“I am young, I am twenty years old; yet I know nothing of life but despair, death, fear, and fatuous superficiality cast over an abyss of sorrow. I see how peoples are set against one another, and in silence, unknowingly, foolishly, obediently, innocently slay one another (263).” Powerful changes result from horrifying experiences. Paul Baumer, the protagonists of Erich Remarque’s All Quiet on the Western Front utters these words signifying the loss of his humanity and the reduction to a numbed creature, devoid of emotion. Paul’s character originates in the novel as a young adult, out for an adventure, and eager to serve his country. He never realizes the terrible pressures that war
All Quiet on the Western Front is a book that describes the different struggles of World War 1 from the perspective of someone who was there but may have not necessarily experienced it all. In the book, there is a man named Paul. “…Here hang bits of uniform, and somewhere else is plastered a bloody mess that was once a human limb” (208). When Paul is at home, he is having fun with friends and thinking that going to school is so difficult and then he goes to war, and he sees a person blown into pieces and watches thousands of men dying. It is a very different life.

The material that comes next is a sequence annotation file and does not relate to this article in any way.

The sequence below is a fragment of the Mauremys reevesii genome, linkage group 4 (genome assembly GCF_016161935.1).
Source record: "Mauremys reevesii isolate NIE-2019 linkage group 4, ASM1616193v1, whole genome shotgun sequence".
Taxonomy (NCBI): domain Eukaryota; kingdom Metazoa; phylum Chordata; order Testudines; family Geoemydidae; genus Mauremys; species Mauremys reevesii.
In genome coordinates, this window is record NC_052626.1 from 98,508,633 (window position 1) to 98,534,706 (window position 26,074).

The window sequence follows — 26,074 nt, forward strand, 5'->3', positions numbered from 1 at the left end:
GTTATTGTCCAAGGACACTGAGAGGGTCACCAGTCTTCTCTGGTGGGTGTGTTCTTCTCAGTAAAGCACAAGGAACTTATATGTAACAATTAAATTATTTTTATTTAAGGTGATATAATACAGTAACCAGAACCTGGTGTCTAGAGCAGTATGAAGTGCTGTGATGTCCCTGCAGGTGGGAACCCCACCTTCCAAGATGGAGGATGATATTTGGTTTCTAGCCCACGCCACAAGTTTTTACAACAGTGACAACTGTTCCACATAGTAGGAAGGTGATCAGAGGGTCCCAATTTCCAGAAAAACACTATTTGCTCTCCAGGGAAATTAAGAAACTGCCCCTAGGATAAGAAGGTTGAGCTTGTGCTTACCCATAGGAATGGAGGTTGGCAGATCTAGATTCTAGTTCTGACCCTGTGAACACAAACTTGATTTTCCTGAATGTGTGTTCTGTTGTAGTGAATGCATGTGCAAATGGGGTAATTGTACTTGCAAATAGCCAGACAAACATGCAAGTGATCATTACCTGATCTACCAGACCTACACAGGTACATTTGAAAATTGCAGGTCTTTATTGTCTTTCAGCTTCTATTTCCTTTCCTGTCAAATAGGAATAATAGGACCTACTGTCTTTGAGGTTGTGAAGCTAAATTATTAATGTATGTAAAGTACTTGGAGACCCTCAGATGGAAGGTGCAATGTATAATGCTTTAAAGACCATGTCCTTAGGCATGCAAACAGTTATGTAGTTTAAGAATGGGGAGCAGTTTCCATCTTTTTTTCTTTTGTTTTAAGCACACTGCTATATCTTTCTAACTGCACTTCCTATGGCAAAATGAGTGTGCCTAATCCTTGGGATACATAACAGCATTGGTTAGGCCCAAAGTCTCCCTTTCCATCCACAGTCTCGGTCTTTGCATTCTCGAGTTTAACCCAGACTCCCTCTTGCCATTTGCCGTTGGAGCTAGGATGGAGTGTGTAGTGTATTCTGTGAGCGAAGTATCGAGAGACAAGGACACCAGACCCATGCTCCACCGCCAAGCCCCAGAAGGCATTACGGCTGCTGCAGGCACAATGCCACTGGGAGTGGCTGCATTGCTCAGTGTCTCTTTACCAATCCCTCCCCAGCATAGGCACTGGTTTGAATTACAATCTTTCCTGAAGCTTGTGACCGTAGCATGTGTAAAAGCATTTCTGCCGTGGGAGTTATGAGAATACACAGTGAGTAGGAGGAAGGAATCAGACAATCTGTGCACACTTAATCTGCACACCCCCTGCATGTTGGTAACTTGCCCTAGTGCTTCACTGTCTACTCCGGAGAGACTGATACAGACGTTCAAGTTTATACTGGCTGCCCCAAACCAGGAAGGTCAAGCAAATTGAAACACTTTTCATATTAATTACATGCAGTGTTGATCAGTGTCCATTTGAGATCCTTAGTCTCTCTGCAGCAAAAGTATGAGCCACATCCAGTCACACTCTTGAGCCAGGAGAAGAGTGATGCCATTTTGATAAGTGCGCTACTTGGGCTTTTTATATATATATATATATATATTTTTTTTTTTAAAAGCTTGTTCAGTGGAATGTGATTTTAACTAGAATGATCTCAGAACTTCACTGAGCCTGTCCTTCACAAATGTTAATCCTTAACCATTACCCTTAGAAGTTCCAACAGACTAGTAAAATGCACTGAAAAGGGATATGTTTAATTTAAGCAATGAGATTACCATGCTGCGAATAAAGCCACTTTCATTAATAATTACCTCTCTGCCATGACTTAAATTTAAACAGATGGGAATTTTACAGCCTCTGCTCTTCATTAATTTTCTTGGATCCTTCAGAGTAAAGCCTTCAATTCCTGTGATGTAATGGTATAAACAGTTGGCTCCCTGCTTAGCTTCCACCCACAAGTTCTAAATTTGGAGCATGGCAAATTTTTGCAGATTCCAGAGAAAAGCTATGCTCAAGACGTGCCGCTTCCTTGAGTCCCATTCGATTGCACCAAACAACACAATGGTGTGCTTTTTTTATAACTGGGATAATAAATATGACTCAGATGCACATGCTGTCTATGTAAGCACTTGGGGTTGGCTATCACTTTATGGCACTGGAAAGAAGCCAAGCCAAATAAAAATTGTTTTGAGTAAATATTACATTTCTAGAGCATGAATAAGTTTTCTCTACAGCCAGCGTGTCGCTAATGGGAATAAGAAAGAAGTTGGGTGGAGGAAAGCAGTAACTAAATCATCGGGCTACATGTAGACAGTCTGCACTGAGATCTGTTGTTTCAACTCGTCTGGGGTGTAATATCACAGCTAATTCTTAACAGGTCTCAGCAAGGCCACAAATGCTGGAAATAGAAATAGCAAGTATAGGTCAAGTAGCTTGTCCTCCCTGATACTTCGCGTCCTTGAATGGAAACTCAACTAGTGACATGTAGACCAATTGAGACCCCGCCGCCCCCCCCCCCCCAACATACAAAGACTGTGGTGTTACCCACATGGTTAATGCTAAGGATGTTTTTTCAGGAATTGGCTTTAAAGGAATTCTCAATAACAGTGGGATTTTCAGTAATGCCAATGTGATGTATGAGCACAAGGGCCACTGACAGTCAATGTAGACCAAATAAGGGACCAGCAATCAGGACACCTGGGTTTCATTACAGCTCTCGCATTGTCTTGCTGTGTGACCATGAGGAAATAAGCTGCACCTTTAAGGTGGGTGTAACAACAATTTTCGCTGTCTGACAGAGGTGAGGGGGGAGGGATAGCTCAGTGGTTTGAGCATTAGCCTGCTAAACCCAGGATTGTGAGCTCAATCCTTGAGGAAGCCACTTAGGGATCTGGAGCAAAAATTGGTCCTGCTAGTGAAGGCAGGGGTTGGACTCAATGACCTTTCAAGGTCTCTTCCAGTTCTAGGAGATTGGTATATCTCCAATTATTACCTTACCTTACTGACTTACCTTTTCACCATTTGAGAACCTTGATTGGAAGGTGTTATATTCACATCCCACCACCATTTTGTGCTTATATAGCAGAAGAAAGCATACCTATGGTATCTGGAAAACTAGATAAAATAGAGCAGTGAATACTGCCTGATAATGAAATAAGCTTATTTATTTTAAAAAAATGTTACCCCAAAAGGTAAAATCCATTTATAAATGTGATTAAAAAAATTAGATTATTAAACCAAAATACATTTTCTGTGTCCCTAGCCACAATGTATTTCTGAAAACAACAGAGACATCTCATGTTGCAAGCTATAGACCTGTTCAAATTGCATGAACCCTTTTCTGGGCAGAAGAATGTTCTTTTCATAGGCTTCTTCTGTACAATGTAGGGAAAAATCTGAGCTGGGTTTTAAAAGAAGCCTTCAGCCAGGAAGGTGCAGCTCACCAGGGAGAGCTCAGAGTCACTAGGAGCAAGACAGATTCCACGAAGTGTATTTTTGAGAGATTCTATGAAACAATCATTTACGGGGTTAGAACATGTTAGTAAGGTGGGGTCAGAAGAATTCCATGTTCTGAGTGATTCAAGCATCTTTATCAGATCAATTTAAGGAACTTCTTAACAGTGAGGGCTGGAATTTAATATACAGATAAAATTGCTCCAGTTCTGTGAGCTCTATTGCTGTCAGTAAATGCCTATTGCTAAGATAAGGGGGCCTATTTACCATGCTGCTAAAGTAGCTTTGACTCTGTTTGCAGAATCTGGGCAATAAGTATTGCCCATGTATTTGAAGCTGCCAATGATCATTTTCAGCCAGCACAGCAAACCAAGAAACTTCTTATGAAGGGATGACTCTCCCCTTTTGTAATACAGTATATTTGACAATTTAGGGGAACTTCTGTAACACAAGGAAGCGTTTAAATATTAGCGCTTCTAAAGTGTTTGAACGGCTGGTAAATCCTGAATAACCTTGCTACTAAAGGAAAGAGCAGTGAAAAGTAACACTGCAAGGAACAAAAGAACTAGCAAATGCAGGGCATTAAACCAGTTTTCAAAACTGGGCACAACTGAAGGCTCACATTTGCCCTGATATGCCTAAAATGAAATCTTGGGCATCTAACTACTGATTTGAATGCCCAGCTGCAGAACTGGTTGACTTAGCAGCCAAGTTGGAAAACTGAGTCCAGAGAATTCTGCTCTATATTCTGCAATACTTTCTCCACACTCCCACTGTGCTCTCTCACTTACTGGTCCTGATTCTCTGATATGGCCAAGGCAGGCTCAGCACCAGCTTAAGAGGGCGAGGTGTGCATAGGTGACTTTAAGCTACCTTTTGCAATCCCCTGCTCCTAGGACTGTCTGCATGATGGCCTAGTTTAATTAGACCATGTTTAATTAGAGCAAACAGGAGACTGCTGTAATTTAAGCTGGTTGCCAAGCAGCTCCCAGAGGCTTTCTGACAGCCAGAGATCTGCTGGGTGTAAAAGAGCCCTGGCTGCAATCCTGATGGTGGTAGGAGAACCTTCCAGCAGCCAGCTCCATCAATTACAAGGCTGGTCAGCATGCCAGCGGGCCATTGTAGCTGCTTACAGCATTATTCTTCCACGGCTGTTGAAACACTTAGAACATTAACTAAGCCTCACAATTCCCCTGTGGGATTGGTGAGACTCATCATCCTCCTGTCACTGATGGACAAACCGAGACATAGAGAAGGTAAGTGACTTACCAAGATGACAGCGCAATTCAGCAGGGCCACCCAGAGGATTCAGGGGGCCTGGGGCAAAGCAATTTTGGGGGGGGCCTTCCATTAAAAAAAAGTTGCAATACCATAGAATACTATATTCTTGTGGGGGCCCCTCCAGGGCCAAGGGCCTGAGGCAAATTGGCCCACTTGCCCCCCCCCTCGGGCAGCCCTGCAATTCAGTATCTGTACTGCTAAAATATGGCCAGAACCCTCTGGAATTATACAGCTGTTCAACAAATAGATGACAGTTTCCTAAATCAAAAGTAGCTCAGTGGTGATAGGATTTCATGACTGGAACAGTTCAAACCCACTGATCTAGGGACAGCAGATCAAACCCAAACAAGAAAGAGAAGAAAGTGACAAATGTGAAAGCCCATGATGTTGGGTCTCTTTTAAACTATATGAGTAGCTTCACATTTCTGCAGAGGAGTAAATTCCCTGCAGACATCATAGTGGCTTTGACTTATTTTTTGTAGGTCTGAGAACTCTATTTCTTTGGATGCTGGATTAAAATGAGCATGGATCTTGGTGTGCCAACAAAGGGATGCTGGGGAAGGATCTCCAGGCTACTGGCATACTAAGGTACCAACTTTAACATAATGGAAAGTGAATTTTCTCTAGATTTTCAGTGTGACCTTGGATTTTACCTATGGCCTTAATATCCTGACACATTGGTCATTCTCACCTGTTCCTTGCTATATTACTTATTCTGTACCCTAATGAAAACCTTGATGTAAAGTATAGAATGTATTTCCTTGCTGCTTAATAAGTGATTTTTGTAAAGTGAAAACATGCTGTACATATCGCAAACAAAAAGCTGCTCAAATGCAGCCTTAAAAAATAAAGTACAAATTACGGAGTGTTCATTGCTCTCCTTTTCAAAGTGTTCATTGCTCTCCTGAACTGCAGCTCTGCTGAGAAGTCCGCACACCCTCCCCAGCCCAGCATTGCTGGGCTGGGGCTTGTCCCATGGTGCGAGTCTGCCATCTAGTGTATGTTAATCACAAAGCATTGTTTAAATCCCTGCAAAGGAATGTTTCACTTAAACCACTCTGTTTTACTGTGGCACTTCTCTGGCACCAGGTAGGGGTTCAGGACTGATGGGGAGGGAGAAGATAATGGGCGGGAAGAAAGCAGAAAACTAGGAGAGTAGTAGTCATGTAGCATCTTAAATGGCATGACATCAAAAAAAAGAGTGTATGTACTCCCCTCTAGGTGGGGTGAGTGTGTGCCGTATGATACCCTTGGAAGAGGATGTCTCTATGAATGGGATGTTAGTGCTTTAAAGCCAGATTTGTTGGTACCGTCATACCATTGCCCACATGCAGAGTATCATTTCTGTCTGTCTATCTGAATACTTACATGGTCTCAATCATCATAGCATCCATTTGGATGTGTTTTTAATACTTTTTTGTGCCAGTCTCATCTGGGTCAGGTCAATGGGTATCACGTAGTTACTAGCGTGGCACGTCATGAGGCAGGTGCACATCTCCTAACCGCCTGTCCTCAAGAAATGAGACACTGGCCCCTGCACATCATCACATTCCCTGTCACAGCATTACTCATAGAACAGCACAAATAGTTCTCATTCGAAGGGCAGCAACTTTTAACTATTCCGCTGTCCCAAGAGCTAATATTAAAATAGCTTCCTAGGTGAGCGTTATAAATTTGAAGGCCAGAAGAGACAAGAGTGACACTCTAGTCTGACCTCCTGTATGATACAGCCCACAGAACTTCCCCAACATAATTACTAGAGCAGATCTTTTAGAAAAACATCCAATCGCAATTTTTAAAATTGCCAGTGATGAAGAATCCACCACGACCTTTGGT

War often has drastic and lasting effects on individuals; the violence and horror ages soldiers mentally and physically. World War I was a violent and distressing war; men came home with mental illnesses and never were fully able to sink back into society. Through these lasting effects common civilians with no affiliation were unaware to the consequences. In All Quiet on the Western Front, Erich Remarque investigates the damaging effects of war on an individual’s identity using Paul Bäumer as a representation for all soldiers; he draws specific attention to the continuing loss of purpose and ability to relate to the rest of society.